The Izoard featured the smoothest road we had yet encountered, which made for a super fast descent, and the entire climb had a bike lane, not that it was needed, at least on this day. Maybe it was the afternoon heat, but I would see a sign showing a 6% grade for the next kilometer, and it would feel like 9%. Then I’d see a 9% sign, and it would feel like 6%!

It was truly an incredible day. The views from both the Galibier and Izoard were just stupendous. From the top of the Galibier, you could see approx. 100 miles to Mt. Blanc, the summit of which is the highest in Continental Europe at 15,774’ (4808m).

We had decided in the advance planning stage to go over the Col de Vars in the car, rather than add another col to a very hard day. It’s a good thing, because we wound up with a 1.5 hour construction delay.

Barcelonnette is a French town with a little bit of Mexican history, and as such, they play up the theme with Mexican restaurants and architecture. It seemed a little strange to be eating Mexican after so many days of Italian and French, but it was a nice change of pace.

Quality 10+
Route 10+
Scenery 10+

Sunday, September 28, 2008

9/28/08 Hills of the West Coast Ride Report

Whew, that was hard!

On Friday, I did 60 pretty hard miles on the singlespeed (you don’t get many “easy” ones), and I felt it in my legs on my short Saturday ride. I was operating under the premise that Jeff was going to be leading today’s HOWC, and I figured I could start with the group, and hang around until I felt like going home if I was tired.

Well, Jeff got sick, so I led the ride. I had already decided I was going to take the Bullet Bike (new nickname), and find out how I would do riding singlespeed on a hard group ride. I knew that it would not be the best weapon of choice, but I had to see for myself. Besides, yesterday I thoroughly cleaned the other bike, took photos for ebay, and readied it to have the components stripped off and installed on a new frame.

There were eight of us, and all were strong riders eager to have a go at it on a picture perfect morning.

With a 70 gear inch ratio, my pedaling “top speed” is realistically around 22mph, and had we chose to stick to a strenuous pace I would have been ok on flat sections. I still would not have been able to keep up on gradual downhill roads, but you never know unless you give it a shot.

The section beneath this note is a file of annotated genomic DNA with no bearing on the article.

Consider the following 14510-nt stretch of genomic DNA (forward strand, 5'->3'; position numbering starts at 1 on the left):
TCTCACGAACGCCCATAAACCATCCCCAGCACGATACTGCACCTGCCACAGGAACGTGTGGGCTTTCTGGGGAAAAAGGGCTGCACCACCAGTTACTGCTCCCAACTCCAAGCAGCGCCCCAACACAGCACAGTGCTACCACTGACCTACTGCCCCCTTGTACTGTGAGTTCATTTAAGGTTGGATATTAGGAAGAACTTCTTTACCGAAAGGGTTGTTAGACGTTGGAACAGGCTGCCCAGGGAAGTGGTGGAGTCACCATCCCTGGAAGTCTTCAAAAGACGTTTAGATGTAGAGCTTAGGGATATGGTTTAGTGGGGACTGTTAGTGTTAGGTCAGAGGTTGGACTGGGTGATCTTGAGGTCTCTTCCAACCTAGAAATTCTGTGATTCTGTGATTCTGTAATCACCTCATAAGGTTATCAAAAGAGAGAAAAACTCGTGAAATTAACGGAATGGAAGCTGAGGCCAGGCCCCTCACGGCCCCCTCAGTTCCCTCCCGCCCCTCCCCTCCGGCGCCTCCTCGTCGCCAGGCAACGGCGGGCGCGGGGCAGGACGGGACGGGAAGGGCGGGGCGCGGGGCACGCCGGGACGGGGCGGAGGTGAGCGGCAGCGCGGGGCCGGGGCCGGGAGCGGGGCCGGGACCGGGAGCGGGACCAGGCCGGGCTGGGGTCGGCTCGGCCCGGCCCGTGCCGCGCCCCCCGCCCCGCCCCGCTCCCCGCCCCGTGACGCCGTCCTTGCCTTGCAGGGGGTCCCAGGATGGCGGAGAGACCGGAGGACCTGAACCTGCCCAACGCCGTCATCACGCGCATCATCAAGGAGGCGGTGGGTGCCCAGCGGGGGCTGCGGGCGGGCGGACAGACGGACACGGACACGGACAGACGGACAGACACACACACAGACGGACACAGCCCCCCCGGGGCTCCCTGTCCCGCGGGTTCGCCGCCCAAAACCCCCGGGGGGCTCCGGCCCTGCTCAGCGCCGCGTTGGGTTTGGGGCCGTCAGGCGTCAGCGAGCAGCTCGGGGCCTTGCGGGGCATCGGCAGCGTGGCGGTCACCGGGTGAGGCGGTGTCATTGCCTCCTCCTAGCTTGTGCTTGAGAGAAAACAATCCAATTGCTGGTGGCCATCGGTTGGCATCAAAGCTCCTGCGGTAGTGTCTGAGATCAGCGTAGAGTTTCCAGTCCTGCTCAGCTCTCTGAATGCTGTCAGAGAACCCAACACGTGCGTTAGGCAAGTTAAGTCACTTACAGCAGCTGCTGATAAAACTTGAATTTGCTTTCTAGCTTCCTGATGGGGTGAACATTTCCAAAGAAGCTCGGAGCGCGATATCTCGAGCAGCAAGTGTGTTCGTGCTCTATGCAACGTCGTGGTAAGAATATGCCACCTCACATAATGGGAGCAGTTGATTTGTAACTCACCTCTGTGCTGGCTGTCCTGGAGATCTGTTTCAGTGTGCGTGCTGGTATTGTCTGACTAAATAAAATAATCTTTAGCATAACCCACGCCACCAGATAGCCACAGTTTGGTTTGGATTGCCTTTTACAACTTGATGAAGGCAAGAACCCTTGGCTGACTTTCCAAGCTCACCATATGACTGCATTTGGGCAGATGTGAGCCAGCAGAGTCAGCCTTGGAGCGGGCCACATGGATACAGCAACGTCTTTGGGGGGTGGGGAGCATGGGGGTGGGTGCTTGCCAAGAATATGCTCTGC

As it turns out, pedaling at 140rpm on flat and downhill sections is more tiring than climbing steep hills at 60rpm, even while standing up on the whole climb. I would lose the draft, become unhitched, and then have to work extra hard on the next uphill section to get back on. Chasing hard riding cyclists over and over is tough work!

I offered to split the ride, but that wouldn’t have worked because everybody wanted to ride hard. It wasn’t fair to hold the group up, and I also couldn’t expect them to hold back going downhill. I wanted everybody to have a good ride, so I did the best I could.

I had to be home early today, and could only do 35-45 miles. If time permitted, I had built in an optional loop around Mercer Island on the way back downtown. By the time we got there, my legs were a little cooked. I don’t think it would have mattered anyway. Once we would have finished the initial gradual uphill section, I knew pandemonium would break loose (it always does on the loop), and I wouldn’t have had a chance of staying with the group through the fast rollers.

So, of the eight of us, seven went around Mercer Island, and I rode home by myself. Not great protocol for the “Ride Leader”, but I had a great ride, and everybody seemed to enjoy themselves. That’s always the goal on the HOWC ride, so mission accomplished.

The moral of the story is that the singlespeed is ideal for certain things, and not so hot for other types of rides.

Tracy has been really busy with both work and finishing her Doctorate by June of 2009. She gets in a short run whenever she can, but Tracy has pretty much abandoned her bicycle, and she misses long rides on her bike.